if x=y then P x = P y
where P is a pure function representing the property. In the examples below P is an expression in some variable with a type like this: P: n > Type
So if n is a natural number variable then P could be something like 2*n + 3.
To use this in our proofs we use the replace or rewrite functions in the prelude:
 Perform substitution in a term according to some equality. replace : {a:_} > {x:_} > {y:_} > {P : a > Type} > x = y > P x > P y replace Refl prf = prf 
Removing the implicit's, if we supply an equality (x=y) and a proof of a property of x (P x) then we get a proof of a property of y (P y)  > :t replace replace : (x = y) > P x > P y 
p1: Nat > Type p1 n = (n=2) testReplace: (x=y) > (p1 x) > (p1 y) testReplace a b = replace a b 
Example: if we supply p1 x which is a proof that x=2 and the equality x=y then we get a proof that y=2 
Rewrite
Similar to 'replace' above but Idris provides a nicer syntax which makes 'rewrite' easier to use in common cases.
p1: Nat > Type p1 x = (x=2) testRewrite: (x=y) > (p1 y) > (p1 x) testRewrite a b = rewrite__impl p1 a b 
Example: again we supply p1 which is a proof that x=2 and the equality x=y then we get a proof that y=2. The difference from 'replace' above is that the property p1 is explicitly supplied and it goes in the opposite direction (input and output reversed) 
Idris provides a nicer syntax, rewrite a in b like this,
p1: Nat > Type p1 x = (x=2) testRewrite2: (x=y) > (p1 y) > (p1 x) testRewrite2 a b = rewrite a in b 
Same example with nicer syntax. 
We can think of rewrite doing this:
 Start with a equation x=y and a property P: x > Type
 Searches y in P
 Replaces all occurrences of y with x in P.
That is, we are doing a substitution.
Examples from Nat in Idris library:
total plusZeroRightNeutral : (left : Nat) > left + 0 = left plusZeroRightNeutral Z = Refl plusZeroRightNeutral (S n) = let inductiveHypothesis = plusZeroRightNeutral n in rewrite inductiveHypothesis in Refl total plusSuccRightSucc : (left : Nat) > (right : Nat) > S (left + right) = left + (S right) plusSuccRightSucc Z right = Refl plusSuccRightSucc (S left) right = let inductiveHypothesis = plusSuccRightSucc left right in rewrite inductiveHypothesis in Refl total plusCommutative : (left : Nat) > (right : Nat) > left + right = right + left plusCommutative Z right = rewrite plusZeroRightNeutral right in Refl plusCommutative (S left) right = let inductiveHypothesis = plusCommutative left right in rewrite inductiveHypothesis in rewrite plusSuccRightSucc right left in Refl total plusAssociative : (left : Nat) > (centre : Nat) > (right : Nat) > left + (centre + right) = (left + centre) + right plusAssociative Z centre right = Refl plusAssociative (S left) centre right = let inductiveHypothesis = plusAssociative left centre right in rewrite inductiveHypothesis in Refl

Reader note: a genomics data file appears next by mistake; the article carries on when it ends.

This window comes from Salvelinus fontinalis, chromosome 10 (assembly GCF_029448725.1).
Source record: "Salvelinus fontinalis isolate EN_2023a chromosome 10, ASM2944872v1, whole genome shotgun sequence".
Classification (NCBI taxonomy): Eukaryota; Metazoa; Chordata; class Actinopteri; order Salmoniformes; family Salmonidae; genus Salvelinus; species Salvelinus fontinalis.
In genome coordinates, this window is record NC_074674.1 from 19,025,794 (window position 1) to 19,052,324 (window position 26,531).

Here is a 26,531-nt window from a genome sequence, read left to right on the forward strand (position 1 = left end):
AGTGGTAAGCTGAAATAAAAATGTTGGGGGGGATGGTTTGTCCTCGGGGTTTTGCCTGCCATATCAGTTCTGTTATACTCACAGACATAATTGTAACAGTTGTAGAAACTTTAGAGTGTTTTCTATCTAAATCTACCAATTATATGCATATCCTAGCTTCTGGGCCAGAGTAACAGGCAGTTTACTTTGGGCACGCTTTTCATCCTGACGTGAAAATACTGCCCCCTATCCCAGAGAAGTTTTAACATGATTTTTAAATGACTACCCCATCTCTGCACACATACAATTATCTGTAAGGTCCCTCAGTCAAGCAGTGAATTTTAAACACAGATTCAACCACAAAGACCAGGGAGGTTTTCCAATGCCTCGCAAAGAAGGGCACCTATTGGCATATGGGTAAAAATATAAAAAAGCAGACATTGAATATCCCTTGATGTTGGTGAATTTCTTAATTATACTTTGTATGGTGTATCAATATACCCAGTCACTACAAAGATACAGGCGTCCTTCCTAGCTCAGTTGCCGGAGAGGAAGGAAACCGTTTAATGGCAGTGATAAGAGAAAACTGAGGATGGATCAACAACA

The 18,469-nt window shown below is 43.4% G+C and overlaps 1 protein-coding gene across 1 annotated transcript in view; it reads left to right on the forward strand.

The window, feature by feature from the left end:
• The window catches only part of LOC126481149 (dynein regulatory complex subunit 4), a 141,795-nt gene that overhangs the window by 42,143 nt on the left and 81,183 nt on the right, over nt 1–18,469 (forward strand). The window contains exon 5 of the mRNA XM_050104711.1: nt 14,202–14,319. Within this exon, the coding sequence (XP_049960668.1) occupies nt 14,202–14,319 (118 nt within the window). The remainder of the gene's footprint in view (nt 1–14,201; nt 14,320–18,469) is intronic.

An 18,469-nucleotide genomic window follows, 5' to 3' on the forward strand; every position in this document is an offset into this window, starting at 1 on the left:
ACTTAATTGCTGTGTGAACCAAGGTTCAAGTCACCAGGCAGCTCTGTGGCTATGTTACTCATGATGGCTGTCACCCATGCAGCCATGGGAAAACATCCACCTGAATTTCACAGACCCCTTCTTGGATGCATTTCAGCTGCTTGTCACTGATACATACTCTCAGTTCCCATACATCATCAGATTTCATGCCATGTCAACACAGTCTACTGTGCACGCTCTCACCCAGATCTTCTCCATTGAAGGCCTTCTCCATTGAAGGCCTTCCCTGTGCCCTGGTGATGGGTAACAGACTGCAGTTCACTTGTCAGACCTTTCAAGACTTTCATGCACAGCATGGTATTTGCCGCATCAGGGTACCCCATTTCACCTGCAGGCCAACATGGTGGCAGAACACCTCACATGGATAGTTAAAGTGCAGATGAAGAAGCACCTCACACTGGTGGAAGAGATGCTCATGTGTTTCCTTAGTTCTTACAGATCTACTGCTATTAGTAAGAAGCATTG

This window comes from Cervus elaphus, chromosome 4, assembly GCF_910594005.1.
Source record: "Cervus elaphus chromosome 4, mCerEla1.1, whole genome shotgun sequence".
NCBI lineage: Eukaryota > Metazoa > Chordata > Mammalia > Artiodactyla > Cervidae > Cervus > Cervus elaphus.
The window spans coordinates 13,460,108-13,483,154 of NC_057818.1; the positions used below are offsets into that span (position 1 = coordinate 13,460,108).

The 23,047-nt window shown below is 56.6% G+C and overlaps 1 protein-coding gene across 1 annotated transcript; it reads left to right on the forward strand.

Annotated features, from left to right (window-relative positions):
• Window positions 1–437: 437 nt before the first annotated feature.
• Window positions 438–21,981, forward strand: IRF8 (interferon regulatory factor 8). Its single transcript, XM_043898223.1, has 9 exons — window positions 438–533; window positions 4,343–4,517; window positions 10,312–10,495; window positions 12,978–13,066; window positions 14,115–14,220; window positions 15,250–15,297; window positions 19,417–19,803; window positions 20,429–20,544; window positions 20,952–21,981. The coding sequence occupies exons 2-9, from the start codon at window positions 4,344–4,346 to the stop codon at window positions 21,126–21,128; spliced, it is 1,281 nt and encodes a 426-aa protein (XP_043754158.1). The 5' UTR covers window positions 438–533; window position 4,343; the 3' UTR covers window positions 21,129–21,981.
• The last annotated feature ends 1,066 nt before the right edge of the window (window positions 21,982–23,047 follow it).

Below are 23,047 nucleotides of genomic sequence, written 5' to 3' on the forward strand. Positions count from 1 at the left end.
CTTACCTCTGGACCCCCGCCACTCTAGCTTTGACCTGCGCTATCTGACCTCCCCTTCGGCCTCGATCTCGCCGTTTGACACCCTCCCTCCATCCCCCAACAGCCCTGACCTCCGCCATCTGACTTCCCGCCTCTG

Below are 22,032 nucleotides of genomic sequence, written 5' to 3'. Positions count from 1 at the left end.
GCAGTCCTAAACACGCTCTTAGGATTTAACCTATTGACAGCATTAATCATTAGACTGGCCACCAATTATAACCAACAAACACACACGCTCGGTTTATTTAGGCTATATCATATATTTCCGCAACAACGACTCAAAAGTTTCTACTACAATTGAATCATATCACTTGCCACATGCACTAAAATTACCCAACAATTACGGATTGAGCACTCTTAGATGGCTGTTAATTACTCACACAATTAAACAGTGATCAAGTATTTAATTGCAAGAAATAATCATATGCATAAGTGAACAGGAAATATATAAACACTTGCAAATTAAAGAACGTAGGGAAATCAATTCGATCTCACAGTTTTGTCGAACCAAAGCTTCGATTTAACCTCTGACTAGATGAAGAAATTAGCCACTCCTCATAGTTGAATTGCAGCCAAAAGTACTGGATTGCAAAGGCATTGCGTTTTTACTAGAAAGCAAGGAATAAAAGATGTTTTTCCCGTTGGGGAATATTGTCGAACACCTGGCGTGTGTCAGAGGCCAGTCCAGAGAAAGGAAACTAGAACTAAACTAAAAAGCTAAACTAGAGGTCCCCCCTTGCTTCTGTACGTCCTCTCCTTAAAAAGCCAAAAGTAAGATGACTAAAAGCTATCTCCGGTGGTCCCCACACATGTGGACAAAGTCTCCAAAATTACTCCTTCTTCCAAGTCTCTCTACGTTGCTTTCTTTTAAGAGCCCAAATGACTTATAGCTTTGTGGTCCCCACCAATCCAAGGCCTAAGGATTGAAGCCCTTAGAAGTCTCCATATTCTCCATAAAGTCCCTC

from here
plus_comm : (n : Nat) > (m : Nat) > (n + m = m + n)  Base case  (Z + m = m + Z) <== plus_comm =  broken by typecase check plus_comm Z m = rewrite ((m + Z = m) <== plusZeroRightNeutral) ==> (Z + m = m) in Refl  Step case  (S k + m = m + S k) <== plus_comm = plus_comm (S len) m = rewrite ((len + m = m + len) <== plus_comm) in rewrite ((S (m + len) = m + S len) <== plusSuccRightSucc) in Refl 
Symmetry and Transitivity
In addition to 'reflexivity' equality also obeys 'symmetry' and 'transitivity' and these are also included in the prelude:
 Symmetry of propositional equality sym : {left:a} > {right:b} > left = right > right = left sym Refl = Refl  Transitivity of propositional equality trans : {a:x} > {b:y} > {c:z} > a = b > b = c > a = c trans Refl Refl = Refl 
Heterogeneous Equality
Also included in the prelude:
 Explicit heterogeneous ("John Major") equality. Use this when Idris  incorrectly chooses homogeneous equality for `(=)`.  @ a the type of the left side  @ b the type of the right side  @ x the left side  @ y the right side (~=~) : (x : a) > (y : b) > Type (~=~) x y = (x = y) 
Assoc
from here
import Reflect total testReflect0 : (xs, ys : List a) > ((xs ++ (ys ++ xs)) = ((xs ++ ys) ++ xs)) testReflect0 {a} xs ys = AssocProof a 
I think this uses depreciated tactic proof?